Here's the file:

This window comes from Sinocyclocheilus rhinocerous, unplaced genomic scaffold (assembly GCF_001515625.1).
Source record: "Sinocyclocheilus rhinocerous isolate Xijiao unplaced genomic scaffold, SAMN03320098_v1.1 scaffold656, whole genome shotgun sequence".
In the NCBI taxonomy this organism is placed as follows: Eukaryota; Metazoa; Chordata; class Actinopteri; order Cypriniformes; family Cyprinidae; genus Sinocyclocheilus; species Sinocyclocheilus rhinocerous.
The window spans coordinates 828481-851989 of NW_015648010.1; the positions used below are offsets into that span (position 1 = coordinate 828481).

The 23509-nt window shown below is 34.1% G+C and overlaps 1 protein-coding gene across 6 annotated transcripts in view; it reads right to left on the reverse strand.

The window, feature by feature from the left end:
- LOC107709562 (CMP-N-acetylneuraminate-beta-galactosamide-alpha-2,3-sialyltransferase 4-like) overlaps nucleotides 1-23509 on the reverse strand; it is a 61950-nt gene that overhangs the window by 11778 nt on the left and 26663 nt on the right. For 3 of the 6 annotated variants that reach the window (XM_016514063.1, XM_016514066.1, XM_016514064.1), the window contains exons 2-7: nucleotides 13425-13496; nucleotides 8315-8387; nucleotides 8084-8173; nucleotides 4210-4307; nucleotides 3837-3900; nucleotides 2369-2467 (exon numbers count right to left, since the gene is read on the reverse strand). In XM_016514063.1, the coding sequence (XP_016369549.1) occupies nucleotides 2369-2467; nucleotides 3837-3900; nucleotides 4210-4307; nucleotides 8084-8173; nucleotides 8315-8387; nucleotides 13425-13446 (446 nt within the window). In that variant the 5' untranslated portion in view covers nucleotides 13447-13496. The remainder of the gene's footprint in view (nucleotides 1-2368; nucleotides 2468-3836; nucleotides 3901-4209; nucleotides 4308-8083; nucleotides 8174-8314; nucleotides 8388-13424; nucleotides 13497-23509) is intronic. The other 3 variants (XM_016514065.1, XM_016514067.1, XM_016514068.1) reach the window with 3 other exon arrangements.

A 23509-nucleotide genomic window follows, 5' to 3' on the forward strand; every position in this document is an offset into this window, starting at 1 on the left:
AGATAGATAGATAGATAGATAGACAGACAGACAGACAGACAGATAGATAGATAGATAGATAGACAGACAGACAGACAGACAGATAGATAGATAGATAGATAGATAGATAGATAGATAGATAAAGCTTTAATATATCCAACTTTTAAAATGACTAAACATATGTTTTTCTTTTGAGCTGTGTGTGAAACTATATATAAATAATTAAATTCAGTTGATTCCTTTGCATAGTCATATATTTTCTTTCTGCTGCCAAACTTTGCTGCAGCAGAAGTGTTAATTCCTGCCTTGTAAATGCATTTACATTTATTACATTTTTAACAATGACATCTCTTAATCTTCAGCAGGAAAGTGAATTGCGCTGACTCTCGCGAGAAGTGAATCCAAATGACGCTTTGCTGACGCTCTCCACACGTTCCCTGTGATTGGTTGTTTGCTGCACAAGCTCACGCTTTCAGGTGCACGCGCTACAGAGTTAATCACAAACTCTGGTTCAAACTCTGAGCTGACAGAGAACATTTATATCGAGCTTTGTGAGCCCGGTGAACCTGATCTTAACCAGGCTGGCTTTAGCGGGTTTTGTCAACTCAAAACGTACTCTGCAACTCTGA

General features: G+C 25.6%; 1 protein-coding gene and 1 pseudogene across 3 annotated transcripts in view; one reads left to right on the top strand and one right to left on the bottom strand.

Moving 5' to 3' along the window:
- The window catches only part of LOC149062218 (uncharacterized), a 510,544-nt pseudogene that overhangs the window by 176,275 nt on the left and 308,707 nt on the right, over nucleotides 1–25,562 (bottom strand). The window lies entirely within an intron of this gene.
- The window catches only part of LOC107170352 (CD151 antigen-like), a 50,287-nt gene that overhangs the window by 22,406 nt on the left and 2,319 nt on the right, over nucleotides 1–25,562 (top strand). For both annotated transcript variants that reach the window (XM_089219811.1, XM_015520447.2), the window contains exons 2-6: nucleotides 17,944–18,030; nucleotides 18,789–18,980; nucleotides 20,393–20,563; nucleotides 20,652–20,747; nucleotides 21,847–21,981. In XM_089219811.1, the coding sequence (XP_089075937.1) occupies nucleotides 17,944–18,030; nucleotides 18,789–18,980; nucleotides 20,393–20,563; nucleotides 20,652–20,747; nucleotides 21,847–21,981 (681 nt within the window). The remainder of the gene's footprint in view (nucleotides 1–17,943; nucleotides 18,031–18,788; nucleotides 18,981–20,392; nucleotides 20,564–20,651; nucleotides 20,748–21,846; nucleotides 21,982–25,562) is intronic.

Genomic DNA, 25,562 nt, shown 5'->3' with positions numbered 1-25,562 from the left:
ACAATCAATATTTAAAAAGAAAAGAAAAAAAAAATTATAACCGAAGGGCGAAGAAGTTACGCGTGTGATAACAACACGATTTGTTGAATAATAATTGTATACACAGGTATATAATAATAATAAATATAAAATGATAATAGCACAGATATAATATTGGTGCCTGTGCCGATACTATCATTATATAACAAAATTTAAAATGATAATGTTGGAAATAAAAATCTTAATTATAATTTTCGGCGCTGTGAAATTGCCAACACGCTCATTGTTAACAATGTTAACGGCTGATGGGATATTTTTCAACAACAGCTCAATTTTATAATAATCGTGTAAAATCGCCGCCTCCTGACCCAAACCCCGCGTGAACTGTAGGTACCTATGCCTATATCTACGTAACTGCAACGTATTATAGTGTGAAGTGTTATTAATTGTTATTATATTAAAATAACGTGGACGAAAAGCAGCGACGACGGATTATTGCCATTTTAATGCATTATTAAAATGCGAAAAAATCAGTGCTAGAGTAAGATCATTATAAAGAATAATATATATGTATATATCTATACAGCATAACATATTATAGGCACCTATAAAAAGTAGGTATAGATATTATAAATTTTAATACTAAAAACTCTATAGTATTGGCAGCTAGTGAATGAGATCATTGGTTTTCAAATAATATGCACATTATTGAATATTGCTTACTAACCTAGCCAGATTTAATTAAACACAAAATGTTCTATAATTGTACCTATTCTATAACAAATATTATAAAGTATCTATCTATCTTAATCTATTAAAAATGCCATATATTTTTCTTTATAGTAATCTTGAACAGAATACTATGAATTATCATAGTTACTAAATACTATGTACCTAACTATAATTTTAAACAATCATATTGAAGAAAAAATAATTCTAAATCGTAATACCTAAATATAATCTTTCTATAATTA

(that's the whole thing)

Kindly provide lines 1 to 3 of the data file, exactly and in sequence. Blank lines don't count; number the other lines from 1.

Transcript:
This window comes from Sinocyclocheilus rhinocerous, unplaced genomic scaffold (assembly GCF_001515625.1).
Source record: "Sinocyclocheilus rhinocerous isolate Xijiao unplaced genomic scaffold, SAMN03320098_v1.1 scaffold656, whole genome shotgun sequence".
In the NCBI taxonomy this organism is placed as follows: Eukaryota; Metazoa; Chordata; class Actinopteri; order Cypriniformes; family Cyprinidae; genus Sinocyclocheilus; species Sinocyclocheilus rhinocerous.